Actually, badger brings up a good example in Austin. Local companies, like Dell, started there and grew up. There are dozens upon dozens of small companies in Austin who employ thousands of people. Outside companies were given huge tax abatements and incentive packages to move or expand there. Intel, as one prominent example, got a $10-15M incentive packages to build downtown. They started construction, then Intel decided not to complete the project, stopped work, and left the shell of a building standing there for 4 years. The building will now become a federal courthouse, three years after Intel announced they would sell the site. cowboy's got a point. Support (and grow!) local businesses with the sort of abatements other companies will cut and run for.

lunacydetector 12 years, 4 months ago

arminius, just as i figured that kankakee didn't have a living wage.

seroligicals practically didn't even get to enjoy any tax abatements, and i wonder if the parameters from the city were unachievable so they up and boogied.

i think that the city should be much more lax on these tax abatements, especially when the city is considering raising our taxes to pay for some land set aside for greenspace that will never generate any taxes anymore and forever.

if a company has a slow year, and they can't make the grade in hiring, that company should get a pass instead of being punished for not performing by having their costs increased when they are hurting. actually, there would be a much more friendly and booming industrial climate if these companies didn't have to pay any property taxes at all.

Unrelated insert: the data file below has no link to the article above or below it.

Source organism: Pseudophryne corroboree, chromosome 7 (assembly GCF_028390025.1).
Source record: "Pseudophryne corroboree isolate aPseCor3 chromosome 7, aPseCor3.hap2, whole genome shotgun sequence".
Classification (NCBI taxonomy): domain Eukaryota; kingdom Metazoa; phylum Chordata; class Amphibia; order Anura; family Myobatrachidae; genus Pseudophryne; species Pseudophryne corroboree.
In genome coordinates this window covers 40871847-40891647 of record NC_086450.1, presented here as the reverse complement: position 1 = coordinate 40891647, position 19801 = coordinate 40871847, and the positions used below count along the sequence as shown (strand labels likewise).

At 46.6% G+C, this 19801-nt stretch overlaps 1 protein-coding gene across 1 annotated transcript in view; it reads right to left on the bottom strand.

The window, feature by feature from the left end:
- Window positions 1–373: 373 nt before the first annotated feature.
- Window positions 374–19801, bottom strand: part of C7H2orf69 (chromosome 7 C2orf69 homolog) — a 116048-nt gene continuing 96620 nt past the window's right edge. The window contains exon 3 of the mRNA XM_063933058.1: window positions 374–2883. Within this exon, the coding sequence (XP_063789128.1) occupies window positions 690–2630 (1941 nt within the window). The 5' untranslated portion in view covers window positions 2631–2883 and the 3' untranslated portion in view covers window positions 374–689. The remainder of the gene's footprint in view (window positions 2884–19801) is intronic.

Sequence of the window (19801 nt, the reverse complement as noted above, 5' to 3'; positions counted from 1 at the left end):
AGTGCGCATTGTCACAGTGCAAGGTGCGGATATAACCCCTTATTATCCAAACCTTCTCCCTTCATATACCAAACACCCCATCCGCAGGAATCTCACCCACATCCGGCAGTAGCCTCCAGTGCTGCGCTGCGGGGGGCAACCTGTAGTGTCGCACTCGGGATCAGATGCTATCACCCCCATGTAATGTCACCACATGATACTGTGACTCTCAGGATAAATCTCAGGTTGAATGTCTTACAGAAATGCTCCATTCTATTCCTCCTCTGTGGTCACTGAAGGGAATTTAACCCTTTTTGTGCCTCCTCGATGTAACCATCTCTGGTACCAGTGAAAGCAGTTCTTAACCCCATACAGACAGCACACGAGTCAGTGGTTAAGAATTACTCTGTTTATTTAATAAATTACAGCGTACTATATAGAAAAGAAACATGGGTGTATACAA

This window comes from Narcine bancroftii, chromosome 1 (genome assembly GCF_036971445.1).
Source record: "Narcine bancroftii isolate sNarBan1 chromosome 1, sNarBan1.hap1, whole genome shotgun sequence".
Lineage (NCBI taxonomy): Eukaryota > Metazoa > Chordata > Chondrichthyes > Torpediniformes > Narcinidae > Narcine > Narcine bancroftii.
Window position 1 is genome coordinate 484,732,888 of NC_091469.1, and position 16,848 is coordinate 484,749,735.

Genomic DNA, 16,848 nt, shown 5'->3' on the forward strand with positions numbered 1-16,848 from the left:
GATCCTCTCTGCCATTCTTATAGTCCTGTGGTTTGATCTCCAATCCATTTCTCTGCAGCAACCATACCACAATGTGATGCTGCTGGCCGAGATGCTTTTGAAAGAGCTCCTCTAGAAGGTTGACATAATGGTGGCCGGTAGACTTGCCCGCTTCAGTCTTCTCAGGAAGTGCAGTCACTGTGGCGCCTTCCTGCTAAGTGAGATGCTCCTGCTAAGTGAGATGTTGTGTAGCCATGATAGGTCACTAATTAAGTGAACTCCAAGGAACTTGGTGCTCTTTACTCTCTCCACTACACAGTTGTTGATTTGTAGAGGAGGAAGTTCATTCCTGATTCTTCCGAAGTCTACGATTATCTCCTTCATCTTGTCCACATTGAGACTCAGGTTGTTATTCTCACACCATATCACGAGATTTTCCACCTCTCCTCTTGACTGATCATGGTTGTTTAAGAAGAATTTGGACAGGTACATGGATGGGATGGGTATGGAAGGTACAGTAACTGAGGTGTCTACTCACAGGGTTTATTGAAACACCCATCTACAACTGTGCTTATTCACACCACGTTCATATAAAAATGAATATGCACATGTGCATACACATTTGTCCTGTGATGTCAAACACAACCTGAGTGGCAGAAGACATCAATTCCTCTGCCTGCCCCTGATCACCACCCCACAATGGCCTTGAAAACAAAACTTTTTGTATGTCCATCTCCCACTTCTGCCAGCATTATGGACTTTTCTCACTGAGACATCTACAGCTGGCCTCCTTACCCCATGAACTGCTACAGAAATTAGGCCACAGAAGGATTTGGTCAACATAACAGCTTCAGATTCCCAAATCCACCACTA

just_another_bozo_on_this_bus 12 years, 4 months ago

What the heck, let's just write em some big fat checks if they''l just consider maybe bringing some minimum wage jobs to town-- the state minimum wage, that is. What the heck do employees need money for, anyway? They can just stay at the homeless shelter, use a voucher check to send their kids to a good christian school where they'll learn that things will be just great as soon as they are dead.

lunacydetector 12 years, 4 months ago

the state minimum wage, bozo, only works for companies who do a minimal amount of business - for instance a sandwich shop in a small town of 1,500 who has $50,000 in sales per year - then the state minimum wage applies.

....and no, i am NOT saying write these companies some big fat checks - i'm saying don't charge them any property taxes at all unless it's on equipment, and bring in some necessary jobs into our community. this could never happen if the state said, "no" but there should be some proactive business recruiting going on. what exactly would be the difference if a select few recommended raising everyone's taxes so the greenies could get some tax free land and a select few affiliated business people could reap rewards from the taxpayers by having control of some taxpayer subsidized industrial land.

in other words, just offer ZERO taxes to manufacturing companies who want to build a plant. it would be far less costly on the taxpayers than raising everyone's taxes to buy up some ground all around town.